Martin Peters could always turn his hand to most sports. In the 10th annual Bobby Moore Golf Day at Wentworth last week he was using a new set of woods, though no one would have guessed.
That we exchanged precious few words about West Ham United's current situation was entirely down to my waywardness off the tee, but Harry Redknapp was optimistic about the Hammers' chances of a quick return to the top flight.
Both, of course, were products of the celebrated West Ham "Academy" of the 1950s and early 1960s which has made such a major contribution to English football over the years, and it is notable that the foundations of their system were laid while the club were playing in the old Second Division. They did not attain promotion until they won that division's championship in 1957-58, by which time there was well and truly a "West Ham way" of playing and also of doing things.
Dave Sexton, who became one of England's foremost coaches, joined the Hammers as a young inside-forward from Luton Town in the seminal year of 1953, and believes it was the stimulus given to the domestic game by the 6-3 thrashing handed out to England at Wembley that year by the Hungarians that provoked the West Ham players into having endless discussions as to how football should really be played. This was the catalyst for their thirst for knowledge.
Malcolm Allison, John Bond, Noel Cantwell, Frank O'Farrell Andy Malcolm and Malcolm Musgrove would form groups who met in the cafés around Upton Park to talk about the game all day long.
Musgrove, who subsequently assisted O'Farrell in managing Manchester United, was a goal-scoring wing-back years before the term was invented. Meanwhile, the manager Ted Fenton, a former West Ham player himself, either had no choice but to allow the charismatic Allison to take the lead, or he had the intelligence to understand that the central defender, whose career was hampered by illness while at the club, had a special innovative coaching ability.
O'Farrell, who had come to the club from Cork in 1948, was no doubt a gentle and restraining influence in this adventurous group of players. Moreover, he, more than anyone, appeared, as an incomer, to understand that, in an area that had gone through so much in the war, there was a "West Ham way" of doing things, which was about treating people fairly and upholding the proper values. The players were close to the supporters during the match, but they also lived in the tightly-knit locality and thus came into contact with them on a regular basis. There was always a warm bond between the players and supporters. The fans obviously wanted the team to win, but defeat was not the end of the world.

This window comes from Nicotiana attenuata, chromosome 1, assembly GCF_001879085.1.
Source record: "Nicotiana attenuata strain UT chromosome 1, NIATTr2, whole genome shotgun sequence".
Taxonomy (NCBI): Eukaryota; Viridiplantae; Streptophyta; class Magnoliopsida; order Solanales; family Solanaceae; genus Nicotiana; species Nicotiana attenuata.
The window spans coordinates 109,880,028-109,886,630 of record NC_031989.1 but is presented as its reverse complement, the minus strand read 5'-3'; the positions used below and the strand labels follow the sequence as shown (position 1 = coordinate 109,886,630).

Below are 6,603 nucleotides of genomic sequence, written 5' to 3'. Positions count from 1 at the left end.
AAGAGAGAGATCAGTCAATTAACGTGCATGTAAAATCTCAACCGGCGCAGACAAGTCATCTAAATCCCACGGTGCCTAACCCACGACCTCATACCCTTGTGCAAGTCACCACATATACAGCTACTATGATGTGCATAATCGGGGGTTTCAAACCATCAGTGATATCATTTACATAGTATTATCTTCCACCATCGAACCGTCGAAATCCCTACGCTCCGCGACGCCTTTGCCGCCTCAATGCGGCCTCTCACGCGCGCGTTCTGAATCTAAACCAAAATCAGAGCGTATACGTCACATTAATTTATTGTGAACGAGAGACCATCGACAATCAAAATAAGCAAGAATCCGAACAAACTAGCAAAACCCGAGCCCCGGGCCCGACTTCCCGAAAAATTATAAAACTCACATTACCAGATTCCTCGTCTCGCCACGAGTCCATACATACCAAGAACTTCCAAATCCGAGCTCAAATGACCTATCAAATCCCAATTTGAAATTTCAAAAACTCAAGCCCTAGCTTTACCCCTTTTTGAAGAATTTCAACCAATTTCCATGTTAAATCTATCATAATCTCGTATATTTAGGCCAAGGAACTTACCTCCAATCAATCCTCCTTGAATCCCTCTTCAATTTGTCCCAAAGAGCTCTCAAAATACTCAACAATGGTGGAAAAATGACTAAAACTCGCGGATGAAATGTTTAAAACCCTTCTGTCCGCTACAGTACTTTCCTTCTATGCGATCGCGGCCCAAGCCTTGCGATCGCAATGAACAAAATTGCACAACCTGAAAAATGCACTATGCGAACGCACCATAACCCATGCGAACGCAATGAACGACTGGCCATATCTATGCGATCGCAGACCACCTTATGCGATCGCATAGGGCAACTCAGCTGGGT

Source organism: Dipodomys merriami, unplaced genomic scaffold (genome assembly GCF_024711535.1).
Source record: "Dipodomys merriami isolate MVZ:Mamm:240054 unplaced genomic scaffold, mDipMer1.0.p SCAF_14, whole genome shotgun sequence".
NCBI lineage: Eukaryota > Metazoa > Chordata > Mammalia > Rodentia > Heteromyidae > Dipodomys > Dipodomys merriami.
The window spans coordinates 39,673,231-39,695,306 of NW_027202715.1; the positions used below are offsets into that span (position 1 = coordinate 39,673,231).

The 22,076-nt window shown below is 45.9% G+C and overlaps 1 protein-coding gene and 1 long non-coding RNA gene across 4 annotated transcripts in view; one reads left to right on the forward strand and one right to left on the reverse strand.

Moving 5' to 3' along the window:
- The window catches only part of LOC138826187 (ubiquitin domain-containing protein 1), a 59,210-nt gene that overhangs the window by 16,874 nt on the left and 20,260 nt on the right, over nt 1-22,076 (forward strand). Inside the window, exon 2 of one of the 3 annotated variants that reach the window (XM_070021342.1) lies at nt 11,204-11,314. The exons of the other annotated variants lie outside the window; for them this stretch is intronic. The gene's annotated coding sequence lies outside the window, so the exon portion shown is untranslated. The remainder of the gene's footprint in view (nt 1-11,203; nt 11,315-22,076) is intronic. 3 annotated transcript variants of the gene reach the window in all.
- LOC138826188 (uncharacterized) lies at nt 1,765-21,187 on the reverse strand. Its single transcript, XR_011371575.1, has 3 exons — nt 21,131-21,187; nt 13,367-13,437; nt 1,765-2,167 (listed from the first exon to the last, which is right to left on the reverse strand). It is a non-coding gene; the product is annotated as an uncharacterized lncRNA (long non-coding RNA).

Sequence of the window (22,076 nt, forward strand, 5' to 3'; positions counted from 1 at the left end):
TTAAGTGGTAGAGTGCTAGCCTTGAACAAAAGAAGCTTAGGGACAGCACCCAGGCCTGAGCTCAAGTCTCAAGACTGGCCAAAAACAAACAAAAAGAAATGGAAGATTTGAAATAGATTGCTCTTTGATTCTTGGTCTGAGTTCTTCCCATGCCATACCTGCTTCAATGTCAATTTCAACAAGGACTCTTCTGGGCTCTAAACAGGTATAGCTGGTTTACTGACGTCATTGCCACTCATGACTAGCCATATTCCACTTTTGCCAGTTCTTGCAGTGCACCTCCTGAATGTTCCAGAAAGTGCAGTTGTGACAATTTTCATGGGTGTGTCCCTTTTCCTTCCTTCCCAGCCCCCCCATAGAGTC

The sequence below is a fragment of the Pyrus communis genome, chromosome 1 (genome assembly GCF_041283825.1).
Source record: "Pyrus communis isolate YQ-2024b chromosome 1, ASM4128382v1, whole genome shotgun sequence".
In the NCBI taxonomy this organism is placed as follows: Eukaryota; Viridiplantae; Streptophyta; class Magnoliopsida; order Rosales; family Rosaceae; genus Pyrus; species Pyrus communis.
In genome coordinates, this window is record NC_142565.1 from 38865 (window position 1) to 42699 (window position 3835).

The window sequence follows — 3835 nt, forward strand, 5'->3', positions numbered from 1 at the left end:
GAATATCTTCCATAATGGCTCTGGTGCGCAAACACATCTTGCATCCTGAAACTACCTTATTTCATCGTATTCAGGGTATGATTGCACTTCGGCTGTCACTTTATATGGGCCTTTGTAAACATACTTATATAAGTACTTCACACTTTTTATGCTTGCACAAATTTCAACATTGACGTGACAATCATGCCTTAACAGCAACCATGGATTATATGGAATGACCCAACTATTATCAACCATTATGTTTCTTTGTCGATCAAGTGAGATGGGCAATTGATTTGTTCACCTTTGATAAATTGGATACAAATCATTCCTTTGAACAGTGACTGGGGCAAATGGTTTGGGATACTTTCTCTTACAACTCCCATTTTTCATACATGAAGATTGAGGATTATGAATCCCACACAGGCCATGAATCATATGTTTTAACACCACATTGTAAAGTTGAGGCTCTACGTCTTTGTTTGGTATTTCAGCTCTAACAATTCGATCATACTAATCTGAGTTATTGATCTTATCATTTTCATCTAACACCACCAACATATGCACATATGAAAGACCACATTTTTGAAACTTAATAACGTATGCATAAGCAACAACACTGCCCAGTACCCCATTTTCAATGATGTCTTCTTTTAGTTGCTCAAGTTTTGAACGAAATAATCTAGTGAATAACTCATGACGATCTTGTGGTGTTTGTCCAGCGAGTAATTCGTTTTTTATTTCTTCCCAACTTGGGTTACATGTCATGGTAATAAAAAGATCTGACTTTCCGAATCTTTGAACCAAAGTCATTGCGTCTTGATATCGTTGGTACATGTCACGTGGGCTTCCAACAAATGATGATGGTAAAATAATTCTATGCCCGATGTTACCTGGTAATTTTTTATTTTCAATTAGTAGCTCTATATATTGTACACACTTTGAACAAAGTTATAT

In the modern game, the national community programme costs a substantial chunk of the television millions. It is administered from a special headquarters in Manchester and guarantees that the players honour their contractual commitment to spend a couple of hours a week of their valuable time with the fans, and future fans, who will pay their wages and buy the shirts with their names on the back.
There was a fan who stood in the old "Chicken Run" at Upton Park and he had these very principles passed down to him by the master tactician Ron Greenwood in one word: Respect. Before playing, coaching and managing at the Boleyn Ground, John Lyall was taken on as a ground-staff boy and office junior in 1955. Making up the wages (in cash) for 65 professionals on a Friday morning was quite a task for him. Two years later he was playing full-back in the same England youth team as Jimmy Greaves.
That noted goalscorer was one of the few, along with Terry Venables - both East End schoolboy players - who wriggled out of the net of the famed Hammers chief scout, Wally St Pier, during his 47 years service for the club. Opinions vary as to what proportion of players historically came from the immediate locality, but manager Fenton certainly set out to expand the development system across Essex, with St Pier as chief scout and senior players such as Allison and Cantwell coaching the youngsters in the evenings. Moore, Geoff Hurst and Peters comprised a decent return for starters.
Peters's guest and playing partner in our four at Wentworth was Gerry Wright, 72, a retired Thames lighterman and friend of his father, which, I believe, illustrates my theme perfectly.
And the indefatigable Stephanie Moore, Bobby's widow, raised another £75,000 on this bitter-sweet occasion, taking the Bobby Moore Fund (for cancer research) soaring over £2m. You can help the fight against the bowel cancer which so tragically took England's most beloved football hero by logging on to www.cancerresearchuk.org/bmfReuse content